Toxic Elements

Although not living, solvents and toxins must exhibit char­acteristic frequencies, otherwise how could the Syncrometer detect specific ones? This needs further exploration.

Most of the toxic elements I use are metals, heavy metals and lanthanides. But some are not; examples are PCBs and for­maldehyde.

Some important elements are missing, like iron, zinc and manganese. This is because I never could find them present in the white blood cells, and I finally gave up searching for them.

Below is a list of the 70 or so toxic elements I use. Most of them were obtained as Atomic Absorption standard solutions and are, therefore, very pure. This prevents mistakes in identi­fying a toxin. They were stored in bounce amber glass bottles with bakelite caps and permanently sealed with plastic film since testing did not require them to be opened (they get close enough to the frequency field). The exact concentration and the solubility characteristics are not important in this qualitative test. The main sources of these substances in our environment are given beside each item.

Toxic Substance

Sources

Aflatoxin B

beer, bread, apple cider vinegar, moldy fruit, nuts

Aluminum

cookware, deodorant, lotions, soaps

Aluminum silicate

salt, water softener

Antimony

fragrance in lotions, colognes

Arsenic

pesticide, “treated” carpet, wallpaper

Asbestos

clothes dryer belt, hair blower, paint on radiators

Barium

lipstick, bus exhaust

Benzalkonium

chloride

toothpaste

3,4 Benzopyrene

flame cooked foods, toast

4,5 Benzopyrene

flame cooked foods, toast

Beryllium

hurricane lamps, gasoline, dentures, kerosene

Bismuth

colognes, lotions, antacids

Boron

Bromine

bleached “brominated” flour

Cadmium

galvanized water pipes, old tooth fillings

Cerium

tooth fillings

Cesium

clear plastic bottles used for beverages

Chlorine

from ChloroxTM bleach

Chromium

cosmetics, water softener

Cobalt

detergent, blue and green body products

Copper

tooth fillings, water pipes

Dysprosium

paint and varnish

Erbium

packaging for food, pollutant in pills

Europium

tooth fillings

Europium oxide

tooth fillings, catalytic converter

Fiberglass

dust from remodeling or building insulation

Formaldehyde

foam in mattresses and furniture, paneling

Gadolinium

tooth fillings

Gallium

tooth fillings

Germanium

with thallium in tooth fillings (pollutant)

Gold

tooth fillings

Hafnium

hair spray, nail polish, pollutant in pills

Holmium

usually found in presence of PCBs

Indium

tooth fillings

Iridium

tooth fillings

Lanthanum

computer and printing supplies

Lead

solder joints in water pipes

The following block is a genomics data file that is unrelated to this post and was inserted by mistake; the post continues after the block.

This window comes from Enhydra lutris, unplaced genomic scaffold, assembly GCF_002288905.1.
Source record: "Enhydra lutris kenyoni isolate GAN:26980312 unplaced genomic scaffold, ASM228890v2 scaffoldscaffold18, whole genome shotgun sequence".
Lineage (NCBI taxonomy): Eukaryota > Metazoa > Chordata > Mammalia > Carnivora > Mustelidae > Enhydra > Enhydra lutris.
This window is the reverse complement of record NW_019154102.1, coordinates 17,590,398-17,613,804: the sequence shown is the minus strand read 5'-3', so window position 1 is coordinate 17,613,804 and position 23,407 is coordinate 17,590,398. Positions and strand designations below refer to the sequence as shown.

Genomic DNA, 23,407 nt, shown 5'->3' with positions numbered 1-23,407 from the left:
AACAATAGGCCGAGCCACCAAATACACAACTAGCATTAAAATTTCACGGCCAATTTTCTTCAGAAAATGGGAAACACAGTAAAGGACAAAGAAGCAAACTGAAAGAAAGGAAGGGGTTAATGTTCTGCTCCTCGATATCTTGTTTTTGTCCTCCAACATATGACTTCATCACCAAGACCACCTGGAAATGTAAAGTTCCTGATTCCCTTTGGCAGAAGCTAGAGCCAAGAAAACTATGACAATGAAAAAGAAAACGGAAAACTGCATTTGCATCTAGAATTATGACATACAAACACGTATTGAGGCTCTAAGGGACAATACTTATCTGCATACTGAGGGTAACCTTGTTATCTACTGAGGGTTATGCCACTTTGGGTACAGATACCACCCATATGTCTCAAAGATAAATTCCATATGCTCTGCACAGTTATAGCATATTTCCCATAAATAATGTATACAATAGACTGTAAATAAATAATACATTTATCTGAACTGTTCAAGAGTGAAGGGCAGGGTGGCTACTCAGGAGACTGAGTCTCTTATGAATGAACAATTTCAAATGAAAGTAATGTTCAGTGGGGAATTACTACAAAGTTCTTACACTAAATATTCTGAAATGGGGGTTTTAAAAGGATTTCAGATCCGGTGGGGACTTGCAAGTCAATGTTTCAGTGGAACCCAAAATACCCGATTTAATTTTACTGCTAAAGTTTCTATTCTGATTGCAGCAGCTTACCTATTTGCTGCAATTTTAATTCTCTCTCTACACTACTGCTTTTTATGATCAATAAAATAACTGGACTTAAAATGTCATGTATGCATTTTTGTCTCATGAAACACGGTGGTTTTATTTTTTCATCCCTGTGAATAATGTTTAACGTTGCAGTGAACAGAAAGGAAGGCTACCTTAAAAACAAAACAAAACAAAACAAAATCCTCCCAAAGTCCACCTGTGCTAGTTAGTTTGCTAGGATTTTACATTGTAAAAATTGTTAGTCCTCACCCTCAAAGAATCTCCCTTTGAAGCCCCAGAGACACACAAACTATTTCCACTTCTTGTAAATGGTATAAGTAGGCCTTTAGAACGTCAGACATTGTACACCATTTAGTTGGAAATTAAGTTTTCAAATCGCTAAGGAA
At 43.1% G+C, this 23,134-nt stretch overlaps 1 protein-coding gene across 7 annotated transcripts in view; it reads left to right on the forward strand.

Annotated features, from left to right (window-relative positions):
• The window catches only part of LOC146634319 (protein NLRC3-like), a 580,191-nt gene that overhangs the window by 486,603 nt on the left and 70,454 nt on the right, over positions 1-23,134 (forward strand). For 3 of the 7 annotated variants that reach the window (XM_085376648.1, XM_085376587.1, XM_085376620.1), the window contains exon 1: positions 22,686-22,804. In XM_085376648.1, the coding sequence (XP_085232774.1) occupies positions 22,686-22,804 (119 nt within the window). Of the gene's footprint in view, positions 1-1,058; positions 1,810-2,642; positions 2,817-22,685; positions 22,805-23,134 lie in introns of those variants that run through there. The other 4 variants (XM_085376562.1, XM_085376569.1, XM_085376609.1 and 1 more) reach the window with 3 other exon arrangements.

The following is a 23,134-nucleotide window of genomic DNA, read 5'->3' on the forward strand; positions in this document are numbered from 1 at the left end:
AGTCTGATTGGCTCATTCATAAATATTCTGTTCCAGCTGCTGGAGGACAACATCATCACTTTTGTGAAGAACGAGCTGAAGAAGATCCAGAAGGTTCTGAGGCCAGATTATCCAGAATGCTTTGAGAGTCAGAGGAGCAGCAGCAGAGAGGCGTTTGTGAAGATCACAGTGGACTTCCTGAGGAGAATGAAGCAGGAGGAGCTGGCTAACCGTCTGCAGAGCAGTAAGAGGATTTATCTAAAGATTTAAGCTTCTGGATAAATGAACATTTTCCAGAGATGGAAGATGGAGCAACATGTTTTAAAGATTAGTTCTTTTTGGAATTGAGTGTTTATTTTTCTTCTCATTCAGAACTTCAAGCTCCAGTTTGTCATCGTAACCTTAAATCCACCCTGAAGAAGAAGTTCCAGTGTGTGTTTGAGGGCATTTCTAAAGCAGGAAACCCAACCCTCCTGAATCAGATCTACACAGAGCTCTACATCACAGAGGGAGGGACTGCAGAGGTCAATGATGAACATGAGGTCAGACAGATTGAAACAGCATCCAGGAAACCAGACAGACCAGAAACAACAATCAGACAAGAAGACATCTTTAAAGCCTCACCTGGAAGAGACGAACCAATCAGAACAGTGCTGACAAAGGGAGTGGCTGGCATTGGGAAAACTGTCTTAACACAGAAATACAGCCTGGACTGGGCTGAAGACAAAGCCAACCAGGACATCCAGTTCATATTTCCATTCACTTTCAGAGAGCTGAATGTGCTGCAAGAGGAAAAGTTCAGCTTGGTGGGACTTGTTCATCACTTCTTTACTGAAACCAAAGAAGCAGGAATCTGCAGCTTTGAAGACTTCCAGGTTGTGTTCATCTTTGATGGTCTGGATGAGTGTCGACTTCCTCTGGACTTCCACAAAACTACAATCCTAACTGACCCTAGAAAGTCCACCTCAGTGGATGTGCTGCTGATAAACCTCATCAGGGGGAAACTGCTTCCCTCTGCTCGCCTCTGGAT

Lithium

printing supplies

Lutetium

paint and varnish

Mercury

tooth fillings

Molybdenum

auto supplies

Neodymium

pollutant in pills

Nickel

tooth fillings, metal glasses frames

Niobium

pollutant in pills, foil packaging for food

Palladium

tooth fillings

Platinum

tooth fillings

Polychlorinated biphenyl PCB

detergent, hair spray, salves

Polyvinyl chloride acetate (PVC)

glues, building supplies, leaking cooling system

Praseodymium

pollutant in pills

Radon

cracks in basement cement, water pipes

Rhenium

spray starch

Rhodium

tooth fillings

Rubidium

tooth fillings

Ruthenium

tooth fillings

Samarium

tooth fillings

Scandium

tooth fillings

Selenium

Silver

tooth fillings

Sodium fluoride

toothpaste

Strontium

toothpaste, water softener

Tantalum

tooth fillings

Tellurium

tooth fillings

Terbium

pollutant in pills

Thallium acetate

pollutant in mercury tooth fillings

Thorium nitrate

earth (dust)

Thulium

pollutant in many brands of Vitamin C

Tin

toothpaste

Titanium

tooth fillings, body powder

Tungsten

electric water heater, toaster, hair curler

Uranium acetate

earth (dust)

Vanadium pentoxide

gas leak in home, candles (not necessarily lit)

Ytterbium

pollutant in pills

Yttrium

pollutant in pills

Zirconium

deodorant, toothpaste

Solvents

This is a list of all the solvents I use together with the main source of them in our environment. These are chemicals, very pure, obtained from chemical supply companies, unless other­wise stated. Those marked with an asterisk (*) were the subject of a recent book The Neurotoxicity of Solvents by Peter Arlien- Soburg, 1992, CRC Press.

Solvent

Source

1,1,1, Trichloro ethane*

(TCE)

flavored foods

2,5-Hexane dione*

flavored foods

2 Butanone*

(methyl ethyl ketone)

flavored foods

2 Hexanone*

(methyl butyl ketone)

flavored foods

2 Methyl propanol

2 Propanol (propyl alcohol)

see the propyl alcohol list

Acetone

store-bought drinking water, cold cereals, pet food, animal feed

Acetonylacetone

(2,5 hexanedione)

flavored foods

Benzene

see the benzene list (page 354)

Butyl nitrite

Carbon tetrachloride

store-bought drinking water, cold cereals, pet food, animal feeds

Decane

health food cookies and cereals

Denatured alcohol

obtained from pharmacy

Dichloromethane*

(methylene chloride)

store-bought orange juice, herb tea blends

Gasoline regular leaded

obtained at gasoline station

Grain alcohol

95% ethyl alcohol obtained at liquor store

Hexanes*

decaffeinated beverages

Isophorone

flavored foods

Kerosene

obtained at gasoline station

Methanol (wood alcohol)

colas, artificial sweeteners, infant formula

Mineral oil

lotions

Mineral spirits

obtained from paint store

Paradichlorobenzene

mothballs

Pentane

decaffeinated beverages

Petroleum ether

in some gasolines

Styrene*

styrofoam dishes

Toluene*

store-bought drinking water, cold cereals

Trichloroethylene*

(TCEthylene)

flavored foods

Xylene*

store-bought drinking water, cold cereals

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